Pingdom Notifier for Mac Update

Published: 30 mars 2012 | Category: Development | Labels: , , , | Short url » | Be the first to comment! »

Todays update of Pingdom Notifier for Mac comes with some interesting stuff. First of all, most of the code has been rewritten to fix one memory leak and one bug that made the application crash on some systems. Also some new features has been added like a Pause button to pause the application, which is good if you already working to fix the servers. The frameworks has been updated and the Growl 1.3 framework made the application 60% lighter.

If you do not already have a Pingdom account, get one here and then download Pingdom Notifier for Mac! For those of you who is already using Pingdom Notifier for Mac you will automatically be asked to update thanks too Sparkle.

OpenBSD and smtpd

Published: 30 januari 2012 | Category: General, Hints, Security | Labels: , , | Short url » | Be the first to comment! »

Finally there is a secure and easy-to-configurate substitute for ”Sendmail”, ”OpenSMTPD”!

OpenSMTPD (smtpd) first appeared in OpenBSD 4.6 and will probably replace sendmail as the default mail daemon in OpenBSD 5.1. With this in mind, I replased sendmail with smtpd when I upgraded my OpenBSD (4.8 to 5.0) routers/gateways a few weeks ago. Since they only send ”cron” emails there are not much traffic to talk about but it still feels great to finally replace the old dusty Sendmail.

Here are the steps I went through to get started with smtpd. For a reference see the maual pages at

smtpd is not enabled by default. In order to use it as the system
mailer, ensure the mail queue is empty, then stop sendmail(8):

# pkill sendmail

Modify the current mailwrapper(8) settings by editing /etc/mailer.conf:

# cat /etc/mailer.conf
sendmail /usr/sbin/smtpctl
send-mail /usr/sbin/smtpctl
mailq /usr/sbin/smtpctl
makemap /usr/libexec/smtpd/makemap
newaliases /usr/libexec/smtpd/makemap

Rebuild the aliases database, and enable the daemon to run at boot:

# newaliases

# echo ”sendmail_flags=NO” >> /etc/rc.conf.local
# echo ”smtpd_flags=” >> /etc/rc.conf.local

The above parts was all taken from the manuals so here comes the parts that differs depending on the purpose with smtpd. My purpose is to accept outgoing mail from localhost (lo0) only and relay them through my Loopia email account using TLS authentication on port 587. More examples and informations can be found at

# cat /etc/mail/smtpd.conf
listen on port 25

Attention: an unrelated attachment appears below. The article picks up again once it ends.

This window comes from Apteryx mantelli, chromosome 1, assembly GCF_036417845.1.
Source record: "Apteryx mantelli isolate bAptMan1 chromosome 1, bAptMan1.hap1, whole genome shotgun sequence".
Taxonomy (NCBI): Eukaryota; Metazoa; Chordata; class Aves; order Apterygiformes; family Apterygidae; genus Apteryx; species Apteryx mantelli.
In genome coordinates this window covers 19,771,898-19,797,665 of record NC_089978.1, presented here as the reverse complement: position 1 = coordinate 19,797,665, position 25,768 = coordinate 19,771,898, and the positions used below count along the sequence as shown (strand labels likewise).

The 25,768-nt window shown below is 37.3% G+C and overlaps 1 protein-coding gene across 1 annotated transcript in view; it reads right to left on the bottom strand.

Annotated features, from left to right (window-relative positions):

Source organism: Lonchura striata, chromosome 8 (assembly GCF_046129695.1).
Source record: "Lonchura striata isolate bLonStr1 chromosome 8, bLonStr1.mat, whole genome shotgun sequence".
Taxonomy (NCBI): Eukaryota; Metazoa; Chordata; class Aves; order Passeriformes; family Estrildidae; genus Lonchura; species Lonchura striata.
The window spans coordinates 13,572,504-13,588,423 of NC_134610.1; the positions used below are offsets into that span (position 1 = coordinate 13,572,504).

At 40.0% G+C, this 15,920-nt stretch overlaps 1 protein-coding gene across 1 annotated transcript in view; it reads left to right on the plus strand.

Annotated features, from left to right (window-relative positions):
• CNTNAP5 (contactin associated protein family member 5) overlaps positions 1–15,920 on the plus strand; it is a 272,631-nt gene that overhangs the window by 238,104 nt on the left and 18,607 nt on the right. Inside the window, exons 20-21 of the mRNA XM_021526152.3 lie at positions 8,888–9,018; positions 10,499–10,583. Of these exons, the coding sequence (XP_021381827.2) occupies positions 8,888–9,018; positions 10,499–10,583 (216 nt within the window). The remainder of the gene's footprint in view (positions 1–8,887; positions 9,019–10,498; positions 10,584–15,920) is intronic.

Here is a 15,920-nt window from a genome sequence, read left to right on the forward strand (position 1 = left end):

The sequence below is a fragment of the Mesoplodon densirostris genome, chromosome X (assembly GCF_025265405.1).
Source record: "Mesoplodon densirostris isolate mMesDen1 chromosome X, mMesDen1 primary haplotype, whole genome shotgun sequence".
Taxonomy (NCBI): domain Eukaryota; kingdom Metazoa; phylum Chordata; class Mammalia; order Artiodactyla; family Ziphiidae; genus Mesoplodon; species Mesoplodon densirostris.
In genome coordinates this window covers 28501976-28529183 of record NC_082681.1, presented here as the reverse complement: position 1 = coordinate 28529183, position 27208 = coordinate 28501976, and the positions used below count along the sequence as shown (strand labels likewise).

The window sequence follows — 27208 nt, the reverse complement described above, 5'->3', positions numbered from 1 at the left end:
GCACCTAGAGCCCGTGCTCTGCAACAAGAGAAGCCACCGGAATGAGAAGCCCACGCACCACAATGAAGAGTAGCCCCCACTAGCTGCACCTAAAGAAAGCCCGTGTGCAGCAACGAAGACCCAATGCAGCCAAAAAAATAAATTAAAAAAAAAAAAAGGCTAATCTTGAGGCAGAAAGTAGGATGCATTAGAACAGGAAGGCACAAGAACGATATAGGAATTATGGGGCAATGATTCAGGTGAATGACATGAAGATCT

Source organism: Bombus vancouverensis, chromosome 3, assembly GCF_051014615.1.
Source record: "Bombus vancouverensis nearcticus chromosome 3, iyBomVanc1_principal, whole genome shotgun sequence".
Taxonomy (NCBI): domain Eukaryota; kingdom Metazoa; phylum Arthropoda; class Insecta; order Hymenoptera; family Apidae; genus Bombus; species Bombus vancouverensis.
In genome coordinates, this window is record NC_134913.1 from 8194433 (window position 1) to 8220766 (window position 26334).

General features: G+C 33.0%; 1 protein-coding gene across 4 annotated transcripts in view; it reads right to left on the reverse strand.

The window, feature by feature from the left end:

expire 4h
hostname my.local.domain
map ”aliases” { source db ”/etc/mail/aliases.db” }
map ”secrets” { source db ”/etc/mail/secrets.db” }
accept from local for local alias aliases deliver to mbox
accept from local for all relay via port 587 tls auth ”secrets”

Since the mailserver uses authentication the username and password is saved in a separate file with restricted permissions.

# cat /etc/mail/secrets LOOPIA_USERNAME@mydomain.tld:LOOPIA_PASSWORD

# chmod 640 /etc/mail/secrets
# chown root:_smtpd /etc/mail/secrets

# cd /etc/mail
# makemap /etc/mail/secrets

Check the config for errors and start smtpd in the background.

# smtpd -n
configuration OK

# smtpd

See so it is working by sending an email to a local user or root depending on your  /etc/mail/aliases setup.

# smtpctl show stats | grep ‘mta.sessions=’

# echo ”A test message” | mail -s ”Subject” root

# smtpctl show stats | grep ‘mta.sessions=’

Email on successful login

Published: 17 december 2011 | Category: Hints, Security | Labels: , , | Short url » | Be the first to comment! »

If you have a server that you know nobody really should login to, it can be a good idea to track the few logins the server gets. I have done this on my OpenBSD router by telling /etc/profile (who runs on every login) to send me an email about every successful login. The line I added to /etc/profile looks like this:

echo -e ”Login on `hostname` `date` \n\n# w $(whoami)\n`w $(whoami)` \n\n# who -HTu\n`who -HTu`” | mail -s ”Login on `hostname` as (`whoami`)” root

What this do is that it collect some useful information about the user that has just logged in and sends an email to the root user. If you do not have set up an alias for the user it is possible to change ”root” in the command above to an email address. The email will look like:

Subject: Login on gw.localdomain as (username)

Login on gw.localdomain Sat Dec 17 12:04:17 CET 2011

# w username
12:04PM  up  2:37, 1 user, load averages: 0.40, 0.77, 0.90
username   p0    12:04PM     0 w username

# who -HTu
USER     S LINE     WHEN         IDLE    FROM
username   + ttyp0    Dec 17 12:04   .     (

Unboxing: white iPhone 4S

Published: 31 oktober 2011 | Category: General | Labels: , | Short url » | Be the first to comment! »

Here is my version of iPhone 4S unboxing! All images are taken with a iPhone 3G, hope the new images will be better!?

Image 1

Image 1

Image 2

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Image 3

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Image 4

Image 4

In English, please!

Published: 16 augusti 2011 | Category: General | Labels: | Short url » | Be the first to comment! »

From now on I will write the articles in English. This is based on the visitors statistics and also requests from some visitors.

First out will be some articles about OpenBSD and how to use it to create a fully functional router or gateway. If everything goes as planned the first article will be publiced this week.